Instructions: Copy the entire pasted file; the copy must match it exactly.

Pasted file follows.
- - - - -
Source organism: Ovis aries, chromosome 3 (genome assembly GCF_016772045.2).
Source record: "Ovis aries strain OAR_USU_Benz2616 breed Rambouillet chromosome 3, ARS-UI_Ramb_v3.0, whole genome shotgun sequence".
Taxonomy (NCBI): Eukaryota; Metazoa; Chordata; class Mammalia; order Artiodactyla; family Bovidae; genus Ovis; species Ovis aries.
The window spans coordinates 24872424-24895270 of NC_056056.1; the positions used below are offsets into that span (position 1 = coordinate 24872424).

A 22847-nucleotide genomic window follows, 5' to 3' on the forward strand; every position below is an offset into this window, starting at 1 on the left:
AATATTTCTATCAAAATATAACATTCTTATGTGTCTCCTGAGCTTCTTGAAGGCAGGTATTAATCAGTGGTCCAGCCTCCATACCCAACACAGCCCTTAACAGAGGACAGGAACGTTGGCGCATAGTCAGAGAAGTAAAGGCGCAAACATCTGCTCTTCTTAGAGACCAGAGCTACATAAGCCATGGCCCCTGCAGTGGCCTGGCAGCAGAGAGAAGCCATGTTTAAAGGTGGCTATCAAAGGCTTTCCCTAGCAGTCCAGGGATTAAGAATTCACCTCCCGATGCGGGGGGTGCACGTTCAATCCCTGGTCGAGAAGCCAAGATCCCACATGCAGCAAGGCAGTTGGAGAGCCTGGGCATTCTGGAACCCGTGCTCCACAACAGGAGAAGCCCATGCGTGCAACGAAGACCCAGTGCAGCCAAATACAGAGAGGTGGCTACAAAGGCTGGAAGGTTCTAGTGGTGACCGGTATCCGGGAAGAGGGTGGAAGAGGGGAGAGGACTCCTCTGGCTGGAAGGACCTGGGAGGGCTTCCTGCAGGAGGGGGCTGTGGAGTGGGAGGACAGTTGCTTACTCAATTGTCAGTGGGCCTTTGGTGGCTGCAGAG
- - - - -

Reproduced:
Source organism: Ovis aries, chromosome 3 (genome assembly GCF_016772045.2).
Source record: "Ovis aries strain OAR_USU_Benz2616 breed Rambouillet chromosome 3, ARS-UI_Ramb_v3.0, whole genome shotgun sequence".
Taxonomy (NCBI): Eukaryota; Metazoa; Chordata; class Mammalia; order Artiodactyla; family Bovidae; genus Ovis; species Ovis aries.
The window spans coordinates 24872424-24895270 of NC_056056.1; the positions used below are offsets into that span (position 1 = coordinate 24872424).

A 22847-nucleotide genomic window follows, 5' to 3' on the forward strand; every position below is an offset into this window, starting at 1 on the left:
AATATTTCTATCAAAATATAACATTCTTATGTGTCTCCTGAGCTTCTTGAAGGCAGGTATTAATCAGTGGTCCAGCCTCCATACCCAACACAGCCCTTAACAGAGGACAGGAACGTTGGCGCATAGTCAGAGAAGTAAAGGCGCAAACATCTGCTCTTCTTAGAGACCAGAGCTACATAAGCCATGGCCCCTGCAGTGGCCTGGCAGCAGAGAGAAGCCATGTTTAAAGGTGGCTATCAAAGGCTTTCCCTAGCAGTCCAGGGATTAAGAATTCACCTCCCGATGCGGGGGGTGCACGTTCAATCCCTGGTCGAGAAGCCAAGATCCCACATGCAGCAAGGCAGTTGGAGAGCCTGGGCATTCTGGAACCCGTGCTCCACAACAGGAGAAGCCCATGCGTGCAACGAAGACCCAGTGCAGCCAAATACAGAGAGGTGGCTACAAAGGCTGGAAGGTTCTAGTGGTGACCGGTATCCGGGAAGAGGGTGGAAGAGGGGAGAGGACTCCTCTGGCTGGAAGGACCTGGGAGGGCTTCCTGCAGGAGGGGGCTGTGGAGTGGGAGGACAGTTGCTTACTCAATTGTCAGTGGGCCTTTGGTGGCTGCAGAG